At the ripe old age of 10, my dad and I ran into one of his gym friends when I was getting picked up from a late night swim practice. I don’t remember much from that interaction, but what I do remember sort of changed my life.
The friend was extraordinarily tall, the kind of tall that you think about when comparing an average Joe to Shaquille O’Neill. But that wasn’t the important detail I recall. When we reached my dad’s pewter SUV, he told me, “Yeah, he’s a judge, he hits the gavel like you see on TV.” That was it.
Ever since that day, I envisioned a career in law. I love the black robes that envelop the judge like a midnight hug. I love the way the courtroom presents itself like a theater production, the lawyers vying for the titular role on either side of the judge’s bench. And most of all, I love the way that jurors are yanked into this theater of truth to help breathe justice into the nation.
My fascination with entering a career in law was coupled with my budding fascination with words. Whether I was writing or reading them, I was enamored with crafting castles out of letters and surrounding myself with fictitious characters who brought comfort into my life.
I believed that what I loved most brought worth into this world. Being able to apply these skills to the legal system would do immeasurable good. I came into UC Berkeley wide-eyed and bushy-tailed, waiting to wade into the waters of political science and whatever else was thrown my way.
In the first weeks of my college experience, however, words were used to tear down everything I’d previously built up.
“You can go out on a Tuesday night, you study humanities.”
“My sister graduated magna cum laude, but she majored in English, so does it really count?”
Oh, and my personal favorite: “Why are you wasting a Berkeley degree on a joke major?”
I often caught myself lying about my major, fabricating the fact I was attempting to pursue a career in business, while in reality, I was deeply struggling to figure out how to somehow skirt by in the Haas prerequisite classes surrounding mathematics.
After each white lie escaped my mouth, shame boiled through my body and up into my brain. I felt small stabs of betrayal that widened into a gaping wound that tore away a large piece of who I was.
Why should I be ashamed of what brought passion to my life?
The answer is impostor syndrome, a two-word phrase encapsulating the human experience.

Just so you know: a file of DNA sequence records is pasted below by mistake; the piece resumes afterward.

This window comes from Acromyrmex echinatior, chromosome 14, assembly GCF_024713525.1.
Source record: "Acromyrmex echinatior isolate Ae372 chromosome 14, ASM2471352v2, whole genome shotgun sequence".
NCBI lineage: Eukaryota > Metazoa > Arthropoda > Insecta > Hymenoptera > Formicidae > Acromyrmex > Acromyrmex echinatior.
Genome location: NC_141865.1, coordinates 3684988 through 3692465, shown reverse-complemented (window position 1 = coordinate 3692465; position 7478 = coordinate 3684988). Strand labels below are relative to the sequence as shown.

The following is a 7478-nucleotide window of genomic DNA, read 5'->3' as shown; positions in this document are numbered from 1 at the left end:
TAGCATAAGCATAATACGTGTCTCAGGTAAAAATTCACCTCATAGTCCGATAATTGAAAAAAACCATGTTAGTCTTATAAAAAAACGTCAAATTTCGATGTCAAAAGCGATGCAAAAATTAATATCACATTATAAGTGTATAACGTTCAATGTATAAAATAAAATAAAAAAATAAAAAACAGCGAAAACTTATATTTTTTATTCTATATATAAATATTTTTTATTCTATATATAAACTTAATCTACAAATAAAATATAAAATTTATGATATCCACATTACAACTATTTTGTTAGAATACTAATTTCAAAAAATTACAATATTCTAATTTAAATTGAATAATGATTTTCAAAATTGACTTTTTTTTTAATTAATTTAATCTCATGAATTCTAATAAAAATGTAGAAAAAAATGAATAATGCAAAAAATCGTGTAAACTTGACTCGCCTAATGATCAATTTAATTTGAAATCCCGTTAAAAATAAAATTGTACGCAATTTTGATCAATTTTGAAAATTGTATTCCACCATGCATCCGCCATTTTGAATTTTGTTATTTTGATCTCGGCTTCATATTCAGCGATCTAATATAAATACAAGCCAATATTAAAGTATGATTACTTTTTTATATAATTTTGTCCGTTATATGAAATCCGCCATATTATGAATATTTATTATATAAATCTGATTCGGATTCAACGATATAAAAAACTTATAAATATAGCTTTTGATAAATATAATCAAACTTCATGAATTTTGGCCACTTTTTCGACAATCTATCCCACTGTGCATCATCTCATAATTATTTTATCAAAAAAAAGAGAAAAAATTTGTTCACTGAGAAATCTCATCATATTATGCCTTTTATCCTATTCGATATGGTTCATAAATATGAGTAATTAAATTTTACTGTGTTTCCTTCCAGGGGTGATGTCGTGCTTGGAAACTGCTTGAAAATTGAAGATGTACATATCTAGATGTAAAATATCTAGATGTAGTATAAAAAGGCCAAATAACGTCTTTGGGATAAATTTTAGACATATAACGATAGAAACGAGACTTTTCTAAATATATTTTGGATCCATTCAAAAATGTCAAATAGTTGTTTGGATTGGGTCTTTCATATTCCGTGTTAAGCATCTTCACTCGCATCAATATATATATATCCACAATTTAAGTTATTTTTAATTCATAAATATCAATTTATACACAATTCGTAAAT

I like to compare many things in life to a pot of gold at the end of a rainbow: unattainable. This is not to out myself as the world’s greatest cynic, but, rather, to cast a shadow of realism on the fickle nature of satisfaction. Impostor syndrome feeds on the ever-changing wants of humanity. Now, my want centered around reaching the elusive superiority felt by those in the STEM field.
Science, technology, engineering and mathematics. Four words that might as well be synonymous with respect. These careers often rake in money and sometimes even a retirement at the remarkably young age of 35.
At Berkeley, STEM majors are lauded for landing coveted internships with Microsoft and Meta, while humanities students receive mocking stares after pulling out a history textbook in the Kresge Library. College often looks down on those who choose to pursue a B.A., which, in my opinion, is B.S.
After I allowed my shame fueled impostor syndrome to swallow me whole, I began to piece back together parts of myself that allowed me to love what I was interested in learning. At a time of tumultuous upheaval in American society, I started staring at the television screen thinking about how it was political science majors turned lawyers who were fighting at the front lines.
I started watching English majors turned journalists in the press preventing democracy from dying in darkness. And finally, I started seeing myself in these potential positions creating a better future for those who have not yet grown to understand our world.
College can be awfully suffocating. For these four integral years, we are pigeonholed into majors that supposedly define our entire personality. It is hardly surprising that we accept these labels as personal identifiers, almost like a name and birth date.
This makes the inevitable divide between the arts and sciences personal. We act like our major is a horse in the Kentucky Derby, violently scampering towards a finish line that ends up rewarding the same thick paper diploma to each competitor.
But a couple of months out of college, the piece of paper with the two letters that brand our undergraduate identity presumably dusts up in a storage closet while you grab a caramel latte from the corner cafe on your way to work. Work represents our commonality, while college highlights our collective divide.
For me, this vision is a long way away.
So for now, I implore you to pull that vision closer. And in the process, push away whatever defeating attitudes that STEM from impostor-syndrome-filled insecurities that lie in your way.